The Scoop on Cereal

Cereal, in general, is a breakfast for champions, particularly if it is a whole-grain, high-fiber cereal that contributes to lower blood pressure and reduced risk of heart attacks. However, some brands offer far more nutritional value than others. Here are five tips to help you make wise choices as you romp through the cereal aisle.

1. Choose iron-enriched cereals. An iron-rich diet is particularly important for active people because iron is the part of the red blood cell that carries oxygen from your lungs to your muscles. If you are anemic (have iron-poor blood), you will feel tired and fatigue easily during exercise. Iron-rich breakfast cereal is a handy way to boost your iron intake, particularly if you eat little or no red meat (the best source of dietary iron).

You can tell which cereals have iron added to them by looking for the words fortified or enriched on the label or by checking the nutrition facts panel. You should choose a brand that supplies at least 25 percent of the daily value. Table 3.1 provides information that can help you select the brands enriched with iron to supplement the small amount naturally occurring in grains.

Table 3.1 Nutritional Value of Commonly Eaten Cereals

Cereal

(g)

(g)

Fiber (g)

Sodium (mg)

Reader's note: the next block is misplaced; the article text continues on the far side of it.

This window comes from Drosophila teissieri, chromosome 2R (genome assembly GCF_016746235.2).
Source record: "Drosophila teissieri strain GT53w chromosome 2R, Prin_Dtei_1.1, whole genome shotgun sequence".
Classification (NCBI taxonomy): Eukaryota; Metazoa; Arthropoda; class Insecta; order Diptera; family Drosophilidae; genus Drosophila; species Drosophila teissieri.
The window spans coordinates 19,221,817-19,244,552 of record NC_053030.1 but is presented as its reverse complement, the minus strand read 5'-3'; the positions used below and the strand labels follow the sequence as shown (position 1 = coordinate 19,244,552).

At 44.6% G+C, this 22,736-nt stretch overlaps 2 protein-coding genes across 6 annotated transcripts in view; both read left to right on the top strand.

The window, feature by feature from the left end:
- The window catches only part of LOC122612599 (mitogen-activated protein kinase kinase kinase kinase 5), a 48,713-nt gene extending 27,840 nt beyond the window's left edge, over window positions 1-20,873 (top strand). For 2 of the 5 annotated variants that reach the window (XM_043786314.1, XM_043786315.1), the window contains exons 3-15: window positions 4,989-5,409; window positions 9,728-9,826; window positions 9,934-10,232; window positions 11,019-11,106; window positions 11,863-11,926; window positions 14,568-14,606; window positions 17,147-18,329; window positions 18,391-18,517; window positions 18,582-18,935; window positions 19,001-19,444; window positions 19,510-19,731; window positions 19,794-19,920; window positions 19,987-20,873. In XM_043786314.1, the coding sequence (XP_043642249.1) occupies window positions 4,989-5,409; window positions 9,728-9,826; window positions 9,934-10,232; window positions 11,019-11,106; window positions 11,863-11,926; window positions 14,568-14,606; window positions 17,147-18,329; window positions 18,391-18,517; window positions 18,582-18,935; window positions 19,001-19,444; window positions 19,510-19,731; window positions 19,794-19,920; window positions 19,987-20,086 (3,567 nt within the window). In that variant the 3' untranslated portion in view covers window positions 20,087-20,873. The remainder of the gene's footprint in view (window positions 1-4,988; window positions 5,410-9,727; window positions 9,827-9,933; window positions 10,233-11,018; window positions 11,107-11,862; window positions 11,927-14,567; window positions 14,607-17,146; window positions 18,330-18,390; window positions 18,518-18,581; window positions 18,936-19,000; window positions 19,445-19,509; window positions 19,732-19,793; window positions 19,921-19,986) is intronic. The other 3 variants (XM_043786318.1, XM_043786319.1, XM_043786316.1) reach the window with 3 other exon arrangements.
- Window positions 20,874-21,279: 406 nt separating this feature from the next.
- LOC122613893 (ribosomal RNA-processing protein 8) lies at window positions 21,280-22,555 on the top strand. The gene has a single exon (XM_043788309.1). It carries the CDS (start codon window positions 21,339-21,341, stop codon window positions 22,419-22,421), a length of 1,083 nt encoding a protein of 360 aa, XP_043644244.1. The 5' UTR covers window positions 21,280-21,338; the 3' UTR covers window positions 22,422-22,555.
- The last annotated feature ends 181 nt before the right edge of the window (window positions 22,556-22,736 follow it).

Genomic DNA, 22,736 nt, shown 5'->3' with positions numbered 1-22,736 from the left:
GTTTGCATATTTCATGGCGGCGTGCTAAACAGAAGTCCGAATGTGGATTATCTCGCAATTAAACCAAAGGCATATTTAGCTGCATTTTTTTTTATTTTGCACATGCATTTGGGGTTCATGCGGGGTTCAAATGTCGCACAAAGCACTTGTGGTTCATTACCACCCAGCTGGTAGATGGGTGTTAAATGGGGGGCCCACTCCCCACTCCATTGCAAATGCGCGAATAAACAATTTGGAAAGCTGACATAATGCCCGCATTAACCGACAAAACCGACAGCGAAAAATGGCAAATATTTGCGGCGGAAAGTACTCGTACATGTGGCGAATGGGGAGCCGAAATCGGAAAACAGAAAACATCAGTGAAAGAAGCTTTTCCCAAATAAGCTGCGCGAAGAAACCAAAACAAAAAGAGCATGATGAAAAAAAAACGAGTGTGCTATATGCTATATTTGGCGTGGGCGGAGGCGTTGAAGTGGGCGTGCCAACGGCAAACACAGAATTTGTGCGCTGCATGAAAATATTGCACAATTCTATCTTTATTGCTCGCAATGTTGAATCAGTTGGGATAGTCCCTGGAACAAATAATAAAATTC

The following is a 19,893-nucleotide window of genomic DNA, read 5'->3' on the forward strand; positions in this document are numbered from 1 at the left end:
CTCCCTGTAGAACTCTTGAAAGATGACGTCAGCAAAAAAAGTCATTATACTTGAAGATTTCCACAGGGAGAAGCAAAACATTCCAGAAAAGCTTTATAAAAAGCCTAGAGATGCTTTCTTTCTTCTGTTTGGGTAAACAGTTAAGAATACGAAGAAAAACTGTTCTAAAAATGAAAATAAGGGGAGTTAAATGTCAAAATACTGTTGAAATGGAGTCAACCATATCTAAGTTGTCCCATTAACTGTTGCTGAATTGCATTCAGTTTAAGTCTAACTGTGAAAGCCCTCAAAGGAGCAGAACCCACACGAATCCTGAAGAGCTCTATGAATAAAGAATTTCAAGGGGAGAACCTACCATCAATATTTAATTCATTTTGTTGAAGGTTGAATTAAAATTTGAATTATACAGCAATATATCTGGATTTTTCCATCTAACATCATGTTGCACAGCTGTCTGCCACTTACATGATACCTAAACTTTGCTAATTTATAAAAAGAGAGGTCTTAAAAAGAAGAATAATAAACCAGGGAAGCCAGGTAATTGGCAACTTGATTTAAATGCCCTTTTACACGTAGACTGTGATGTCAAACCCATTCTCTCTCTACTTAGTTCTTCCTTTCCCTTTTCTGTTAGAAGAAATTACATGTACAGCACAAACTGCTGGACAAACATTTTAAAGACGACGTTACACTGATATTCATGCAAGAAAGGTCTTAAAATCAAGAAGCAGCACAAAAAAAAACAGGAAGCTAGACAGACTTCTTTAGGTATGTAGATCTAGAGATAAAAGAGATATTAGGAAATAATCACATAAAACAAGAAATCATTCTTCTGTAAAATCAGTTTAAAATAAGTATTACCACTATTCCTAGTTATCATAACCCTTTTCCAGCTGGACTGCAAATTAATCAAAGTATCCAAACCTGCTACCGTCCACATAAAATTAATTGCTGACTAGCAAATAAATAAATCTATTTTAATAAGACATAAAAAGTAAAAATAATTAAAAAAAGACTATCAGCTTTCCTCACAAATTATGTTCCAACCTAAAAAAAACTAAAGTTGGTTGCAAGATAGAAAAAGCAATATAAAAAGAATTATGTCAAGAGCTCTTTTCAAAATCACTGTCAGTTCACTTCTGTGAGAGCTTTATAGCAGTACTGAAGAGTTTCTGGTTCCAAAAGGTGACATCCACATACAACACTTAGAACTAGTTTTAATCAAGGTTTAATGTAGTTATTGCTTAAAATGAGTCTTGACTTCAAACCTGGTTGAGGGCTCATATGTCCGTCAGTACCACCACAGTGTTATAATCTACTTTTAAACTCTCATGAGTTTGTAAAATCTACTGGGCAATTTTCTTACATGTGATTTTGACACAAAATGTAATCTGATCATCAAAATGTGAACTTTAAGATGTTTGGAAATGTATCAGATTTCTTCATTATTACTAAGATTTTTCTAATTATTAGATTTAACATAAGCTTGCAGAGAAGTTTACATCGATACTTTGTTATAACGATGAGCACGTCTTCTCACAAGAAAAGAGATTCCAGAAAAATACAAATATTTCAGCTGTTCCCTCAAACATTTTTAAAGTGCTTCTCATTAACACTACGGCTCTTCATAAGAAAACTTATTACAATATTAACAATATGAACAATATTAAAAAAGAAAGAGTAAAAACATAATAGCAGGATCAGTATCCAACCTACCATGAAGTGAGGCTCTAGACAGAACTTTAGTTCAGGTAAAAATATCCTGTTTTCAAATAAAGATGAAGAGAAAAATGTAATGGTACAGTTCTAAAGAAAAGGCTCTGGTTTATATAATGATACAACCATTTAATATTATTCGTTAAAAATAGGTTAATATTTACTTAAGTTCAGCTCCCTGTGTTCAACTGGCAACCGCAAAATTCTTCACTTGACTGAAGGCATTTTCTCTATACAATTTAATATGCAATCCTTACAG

Iron (%DV)

All-Bran Extra Fiber

1/2 cup

50

0

1

13

120

25

Cap'n Crunch

3/4 cup

110

12

1.5

1

210

25

Cheerios

1 cup

110

1

2

3

210

45

Complete Bran Flakes

3/4 cup

90

5

0.5

5

210

100

Corn Flakes, Kellogg's

1 cup

100

2

Trace

1

200

45

Cracklin' Oat Bran

3/4 cup

200

15

7

6

150

10

Crispix

1 cup

110

3

-

1

210

45

Fiber One

1/2 cup

60

0

1

14

105

25

Froot Loops

1 cup

120

15

1

1

150

25

Frosted Flakes

3/4 cup

120

12

-

1

150

25

Frosted Mini-Wheats

24 biscuits

200

12

1

6

5

90

Golden Grahams

3/4 cup

120

11

1

1

270

25

Grape-Nuts

1/2 cup

200

5

1

6

310

90

Great Grains

1/2 cup

210

13

5

4

150

50

Honey Nut Cheerios

1 cup

110

9

1.5

2

190

25

Kashi Go Lean

1 cup

140

6

1

10

85

10

Kashi Heart to Heart

3/4 cup

110

5

1.5

5

90

10

Life

3/4 cup

120

6

1.5

2

160

45

Puffed Rice, Quaker